After some instructions (Yes I gave my instructions in malay to the best of my ability ok!), the students sat neatly outside the class. I made them promise to stay quiet and remain in an orderly manner so that we can reward them accordingly later. Surprisingly, they understood my instructions. Lol.
The students were so excited to play the games! It was interesting see how the two groups of students interact despite the language barrier. I did my best to help them all translate but some things were self explanatory.
I was also relieved that I was able to depend on some of the bigger boys for help. This boy for instance, was doing crowd control and was giving out clear instructions in malay. His malay was so impressive, I was too embarrassed to let him hear any of my malay instructions. Lol.
Good job to the malay teachers in the school!
While all the happenings were going on, look who were curious?
Some simply wanted to be photographed.
It was the same at the other side too.
Looks like more students wanted to be photographed so I simply granted their wish.
Spotted a musollah in between the two classrooms. Wow the convenience to do prayers!
The view from outside the classroom was conquered by zinc rooftops.The school was pretty small and was only two storeys high.
The next door classroom belonged to the P4s.
I was attracted to this sign with such a powerful message about education, placed strategically at the entrance of the classroom.
It means ‘A knife is sharp because it spents many hours getting sharpened, similarly, a human mind is smart from the many hours of learning.’
It was recess and all the students were at the games stations so obviously the classroom was empty. While the tables were all wooden and old, look at how cozy the classroom is.
The weather was so hot and shuffling between the two classes was no easy task for me mainly because there was a flight of stairs in between the two classes. I was not only going around to help to translate, I was also taking photos trying to capture the precious moments.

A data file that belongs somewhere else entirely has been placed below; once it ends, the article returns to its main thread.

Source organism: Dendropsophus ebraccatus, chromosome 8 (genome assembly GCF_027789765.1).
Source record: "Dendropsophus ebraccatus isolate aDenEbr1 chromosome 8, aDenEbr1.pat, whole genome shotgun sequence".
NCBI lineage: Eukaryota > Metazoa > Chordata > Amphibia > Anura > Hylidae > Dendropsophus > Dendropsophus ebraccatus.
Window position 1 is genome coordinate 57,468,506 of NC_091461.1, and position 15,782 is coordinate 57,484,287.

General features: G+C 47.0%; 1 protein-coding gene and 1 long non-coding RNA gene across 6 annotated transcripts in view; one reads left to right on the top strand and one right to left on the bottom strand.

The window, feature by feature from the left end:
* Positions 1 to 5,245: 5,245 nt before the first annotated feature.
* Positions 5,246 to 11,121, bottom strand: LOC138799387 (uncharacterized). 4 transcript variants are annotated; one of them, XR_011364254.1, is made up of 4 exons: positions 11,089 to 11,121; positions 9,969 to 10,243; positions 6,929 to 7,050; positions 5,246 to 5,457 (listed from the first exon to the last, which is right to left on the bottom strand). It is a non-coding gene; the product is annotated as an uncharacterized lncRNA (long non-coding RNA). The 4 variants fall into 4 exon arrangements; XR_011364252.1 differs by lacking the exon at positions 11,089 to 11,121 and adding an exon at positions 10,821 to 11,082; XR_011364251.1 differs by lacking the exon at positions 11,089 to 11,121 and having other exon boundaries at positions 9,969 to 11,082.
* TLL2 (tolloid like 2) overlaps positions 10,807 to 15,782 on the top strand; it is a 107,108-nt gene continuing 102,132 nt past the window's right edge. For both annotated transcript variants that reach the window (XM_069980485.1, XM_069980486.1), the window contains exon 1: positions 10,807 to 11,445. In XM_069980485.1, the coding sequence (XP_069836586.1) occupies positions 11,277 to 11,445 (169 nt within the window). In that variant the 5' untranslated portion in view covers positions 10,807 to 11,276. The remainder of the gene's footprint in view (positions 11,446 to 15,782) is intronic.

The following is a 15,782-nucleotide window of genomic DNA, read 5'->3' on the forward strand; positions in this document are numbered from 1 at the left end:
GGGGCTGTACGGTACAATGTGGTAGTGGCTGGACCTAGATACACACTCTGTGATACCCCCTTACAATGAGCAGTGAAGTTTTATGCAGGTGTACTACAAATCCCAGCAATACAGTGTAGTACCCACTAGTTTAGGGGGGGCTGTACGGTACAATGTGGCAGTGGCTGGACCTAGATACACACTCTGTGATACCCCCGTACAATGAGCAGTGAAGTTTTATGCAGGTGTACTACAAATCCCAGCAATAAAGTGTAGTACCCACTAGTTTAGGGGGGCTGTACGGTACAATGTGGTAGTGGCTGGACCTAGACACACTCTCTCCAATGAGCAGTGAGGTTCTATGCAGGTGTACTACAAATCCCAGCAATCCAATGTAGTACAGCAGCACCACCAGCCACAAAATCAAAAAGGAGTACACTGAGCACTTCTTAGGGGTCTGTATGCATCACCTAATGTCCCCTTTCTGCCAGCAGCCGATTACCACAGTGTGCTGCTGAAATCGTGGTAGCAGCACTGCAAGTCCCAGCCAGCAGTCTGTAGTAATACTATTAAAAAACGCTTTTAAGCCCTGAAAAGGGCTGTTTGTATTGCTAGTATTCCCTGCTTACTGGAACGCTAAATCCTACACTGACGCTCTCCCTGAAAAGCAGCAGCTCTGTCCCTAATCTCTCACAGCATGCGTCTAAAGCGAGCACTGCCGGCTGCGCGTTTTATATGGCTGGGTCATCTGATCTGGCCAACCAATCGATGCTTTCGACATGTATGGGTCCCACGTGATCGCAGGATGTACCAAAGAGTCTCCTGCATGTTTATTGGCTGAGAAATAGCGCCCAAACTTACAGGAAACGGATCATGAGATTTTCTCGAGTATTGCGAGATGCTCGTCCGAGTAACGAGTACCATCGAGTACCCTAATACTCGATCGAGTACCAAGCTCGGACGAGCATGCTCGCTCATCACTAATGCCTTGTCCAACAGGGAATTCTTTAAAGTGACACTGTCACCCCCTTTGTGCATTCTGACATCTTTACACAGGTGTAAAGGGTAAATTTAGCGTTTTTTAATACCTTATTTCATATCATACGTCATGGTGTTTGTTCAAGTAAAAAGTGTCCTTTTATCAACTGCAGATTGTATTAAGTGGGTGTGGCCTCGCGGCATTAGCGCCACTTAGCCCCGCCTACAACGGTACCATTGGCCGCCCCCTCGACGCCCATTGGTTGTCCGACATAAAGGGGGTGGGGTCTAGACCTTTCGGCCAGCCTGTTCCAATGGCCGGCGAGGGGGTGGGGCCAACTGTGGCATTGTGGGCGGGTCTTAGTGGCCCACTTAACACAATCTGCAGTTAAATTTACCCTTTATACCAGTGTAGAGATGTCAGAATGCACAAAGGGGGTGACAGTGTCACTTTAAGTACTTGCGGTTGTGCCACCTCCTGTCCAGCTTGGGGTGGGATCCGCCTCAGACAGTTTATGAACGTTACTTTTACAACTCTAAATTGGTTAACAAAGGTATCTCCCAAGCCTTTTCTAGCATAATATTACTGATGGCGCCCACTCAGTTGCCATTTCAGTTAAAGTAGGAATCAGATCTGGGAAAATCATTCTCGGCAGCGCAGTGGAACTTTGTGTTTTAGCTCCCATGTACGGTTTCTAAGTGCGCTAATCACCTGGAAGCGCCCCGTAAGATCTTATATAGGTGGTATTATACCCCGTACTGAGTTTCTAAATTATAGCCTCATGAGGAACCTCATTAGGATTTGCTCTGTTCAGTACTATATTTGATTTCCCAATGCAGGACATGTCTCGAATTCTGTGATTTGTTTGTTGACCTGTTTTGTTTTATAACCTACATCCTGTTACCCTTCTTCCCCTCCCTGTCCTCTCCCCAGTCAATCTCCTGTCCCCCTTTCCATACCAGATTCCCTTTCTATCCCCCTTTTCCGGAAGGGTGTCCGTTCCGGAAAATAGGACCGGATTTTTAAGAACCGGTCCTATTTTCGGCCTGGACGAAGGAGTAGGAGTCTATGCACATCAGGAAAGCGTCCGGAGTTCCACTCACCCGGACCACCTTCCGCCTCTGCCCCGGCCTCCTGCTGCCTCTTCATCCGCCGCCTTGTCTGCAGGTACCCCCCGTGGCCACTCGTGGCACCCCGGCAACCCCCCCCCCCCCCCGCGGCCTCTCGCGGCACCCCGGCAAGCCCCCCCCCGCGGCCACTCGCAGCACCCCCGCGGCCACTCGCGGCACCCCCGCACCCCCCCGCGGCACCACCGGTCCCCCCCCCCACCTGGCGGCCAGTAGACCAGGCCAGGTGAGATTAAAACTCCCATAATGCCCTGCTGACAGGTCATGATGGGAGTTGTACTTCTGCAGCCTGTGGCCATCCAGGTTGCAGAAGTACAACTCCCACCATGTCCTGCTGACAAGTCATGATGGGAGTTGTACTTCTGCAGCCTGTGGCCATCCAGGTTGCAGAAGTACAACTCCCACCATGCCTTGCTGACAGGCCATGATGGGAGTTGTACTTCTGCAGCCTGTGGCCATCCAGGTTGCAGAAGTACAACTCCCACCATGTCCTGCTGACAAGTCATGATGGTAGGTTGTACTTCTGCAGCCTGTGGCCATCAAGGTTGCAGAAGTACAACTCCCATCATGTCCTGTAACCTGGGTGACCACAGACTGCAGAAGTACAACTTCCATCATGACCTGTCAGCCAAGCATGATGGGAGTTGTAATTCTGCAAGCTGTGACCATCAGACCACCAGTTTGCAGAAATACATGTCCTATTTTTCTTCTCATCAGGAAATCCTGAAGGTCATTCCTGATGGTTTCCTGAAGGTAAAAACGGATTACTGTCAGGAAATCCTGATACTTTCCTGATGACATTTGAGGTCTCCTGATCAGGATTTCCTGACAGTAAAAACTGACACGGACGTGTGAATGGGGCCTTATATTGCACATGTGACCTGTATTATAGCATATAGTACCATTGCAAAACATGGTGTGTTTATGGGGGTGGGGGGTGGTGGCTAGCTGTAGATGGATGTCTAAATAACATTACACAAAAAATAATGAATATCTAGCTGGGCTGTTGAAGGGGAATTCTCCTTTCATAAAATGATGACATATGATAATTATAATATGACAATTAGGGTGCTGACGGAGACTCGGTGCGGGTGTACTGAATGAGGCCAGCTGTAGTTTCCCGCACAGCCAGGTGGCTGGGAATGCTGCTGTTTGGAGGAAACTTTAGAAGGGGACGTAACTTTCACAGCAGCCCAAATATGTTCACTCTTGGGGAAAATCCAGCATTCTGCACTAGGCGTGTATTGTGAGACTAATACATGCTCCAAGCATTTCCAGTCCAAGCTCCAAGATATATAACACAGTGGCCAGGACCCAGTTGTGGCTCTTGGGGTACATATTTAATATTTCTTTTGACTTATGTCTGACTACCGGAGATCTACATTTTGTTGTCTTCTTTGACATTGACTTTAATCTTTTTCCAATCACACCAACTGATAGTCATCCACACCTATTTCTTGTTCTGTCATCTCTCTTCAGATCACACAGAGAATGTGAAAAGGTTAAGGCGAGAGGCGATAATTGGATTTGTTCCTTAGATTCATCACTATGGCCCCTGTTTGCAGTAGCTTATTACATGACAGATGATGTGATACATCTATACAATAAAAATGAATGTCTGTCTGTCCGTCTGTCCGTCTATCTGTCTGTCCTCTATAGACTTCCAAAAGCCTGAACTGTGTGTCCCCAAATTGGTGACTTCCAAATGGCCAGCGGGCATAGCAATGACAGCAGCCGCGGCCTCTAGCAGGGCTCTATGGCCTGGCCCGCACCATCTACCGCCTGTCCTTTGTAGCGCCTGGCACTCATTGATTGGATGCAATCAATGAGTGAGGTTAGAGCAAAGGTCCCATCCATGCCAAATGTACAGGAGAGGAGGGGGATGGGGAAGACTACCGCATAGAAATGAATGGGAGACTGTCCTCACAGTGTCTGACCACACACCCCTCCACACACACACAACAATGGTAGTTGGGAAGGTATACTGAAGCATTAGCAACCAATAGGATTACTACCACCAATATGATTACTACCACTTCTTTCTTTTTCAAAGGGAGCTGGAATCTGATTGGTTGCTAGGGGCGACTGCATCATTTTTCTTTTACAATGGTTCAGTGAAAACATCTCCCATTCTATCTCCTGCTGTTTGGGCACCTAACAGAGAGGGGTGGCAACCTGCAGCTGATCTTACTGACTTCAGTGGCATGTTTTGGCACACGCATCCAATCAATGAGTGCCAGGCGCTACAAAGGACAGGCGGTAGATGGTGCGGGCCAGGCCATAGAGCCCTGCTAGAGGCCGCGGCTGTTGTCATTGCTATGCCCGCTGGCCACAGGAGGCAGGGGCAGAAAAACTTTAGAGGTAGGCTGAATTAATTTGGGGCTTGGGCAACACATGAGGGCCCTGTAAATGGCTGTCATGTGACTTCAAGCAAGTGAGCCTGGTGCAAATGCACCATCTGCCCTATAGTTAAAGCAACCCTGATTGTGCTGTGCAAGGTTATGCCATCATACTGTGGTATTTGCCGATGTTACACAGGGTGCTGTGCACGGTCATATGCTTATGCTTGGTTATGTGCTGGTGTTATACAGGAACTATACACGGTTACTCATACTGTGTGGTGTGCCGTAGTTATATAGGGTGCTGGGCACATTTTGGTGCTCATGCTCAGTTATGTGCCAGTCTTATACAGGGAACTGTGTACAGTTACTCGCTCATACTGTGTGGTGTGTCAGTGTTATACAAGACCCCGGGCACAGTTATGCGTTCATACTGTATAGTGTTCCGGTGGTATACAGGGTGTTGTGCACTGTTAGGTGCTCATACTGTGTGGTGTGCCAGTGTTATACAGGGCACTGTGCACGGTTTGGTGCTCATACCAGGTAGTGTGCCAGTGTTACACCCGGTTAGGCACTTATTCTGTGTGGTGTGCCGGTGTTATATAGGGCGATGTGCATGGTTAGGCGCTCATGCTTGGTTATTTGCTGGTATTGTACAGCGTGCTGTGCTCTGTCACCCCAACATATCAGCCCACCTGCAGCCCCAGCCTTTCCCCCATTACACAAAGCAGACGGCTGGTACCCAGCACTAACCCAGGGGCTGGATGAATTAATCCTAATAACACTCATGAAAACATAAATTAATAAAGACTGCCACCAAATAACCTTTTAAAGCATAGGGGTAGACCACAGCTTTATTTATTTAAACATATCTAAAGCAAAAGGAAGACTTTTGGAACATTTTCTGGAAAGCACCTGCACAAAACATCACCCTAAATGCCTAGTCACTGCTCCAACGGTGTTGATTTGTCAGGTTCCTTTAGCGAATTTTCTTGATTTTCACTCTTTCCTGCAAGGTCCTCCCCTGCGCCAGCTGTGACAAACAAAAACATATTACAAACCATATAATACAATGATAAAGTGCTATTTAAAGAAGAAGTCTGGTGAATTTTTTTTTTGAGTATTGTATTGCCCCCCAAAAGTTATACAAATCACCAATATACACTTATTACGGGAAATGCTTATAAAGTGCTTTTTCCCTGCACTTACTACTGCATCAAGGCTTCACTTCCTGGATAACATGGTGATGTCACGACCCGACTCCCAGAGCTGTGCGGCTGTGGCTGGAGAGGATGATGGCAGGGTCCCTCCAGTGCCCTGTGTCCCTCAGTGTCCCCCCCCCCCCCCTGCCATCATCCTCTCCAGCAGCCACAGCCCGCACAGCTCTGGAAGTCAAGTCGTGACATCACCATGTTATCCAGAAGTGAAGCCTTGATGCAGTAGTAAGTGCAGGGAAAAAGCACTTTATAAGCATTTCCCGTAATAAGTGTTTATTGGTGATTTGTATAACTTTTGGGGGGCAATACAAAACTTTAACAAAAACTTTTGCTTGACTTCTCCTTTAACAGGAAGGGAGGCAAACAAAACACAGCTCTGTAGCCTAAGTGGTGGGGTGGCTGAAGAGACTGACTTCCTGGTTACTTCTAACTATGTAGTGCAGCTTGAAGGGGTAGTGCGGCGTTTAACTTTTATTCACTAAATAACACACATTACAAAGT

Before we leave, we had to clean up. We had to leave by 11.15 am. The bigger boys helped to arrange all the tables back.
Taking one group photo with the students! I had to stand on the chair to capture everyone! Lol.
The organizers prepared some water and bread for us but none of the bigger boys took it. Instead„ they were seen giving it all away to the students of the school who crowded around us hoping to receive something from us.
Even though this was a public school, the conditions of the school were far less fortunate than what we have. They had ony 40 teachers in the school and so many students to teach. I really admire the persistency of the teachers and staffs there.
I wish I had brought more food to be given out. As I was leaving, everyone greeted us and waved us goodbye. The smiles of appreciation were clearly reflected on their faces. I felt guilty, I wish I could give more.
It was a good eye opener for the boys too, to see the conditions of the school. After this, I hope our boys will learn how to appreciate and be thankful with the luxury that we have been blessed with.
I had a wonderful time and a fruitful learning experience. I definitely want to come back next year and do this again. I hope to do more and make an even greater impact.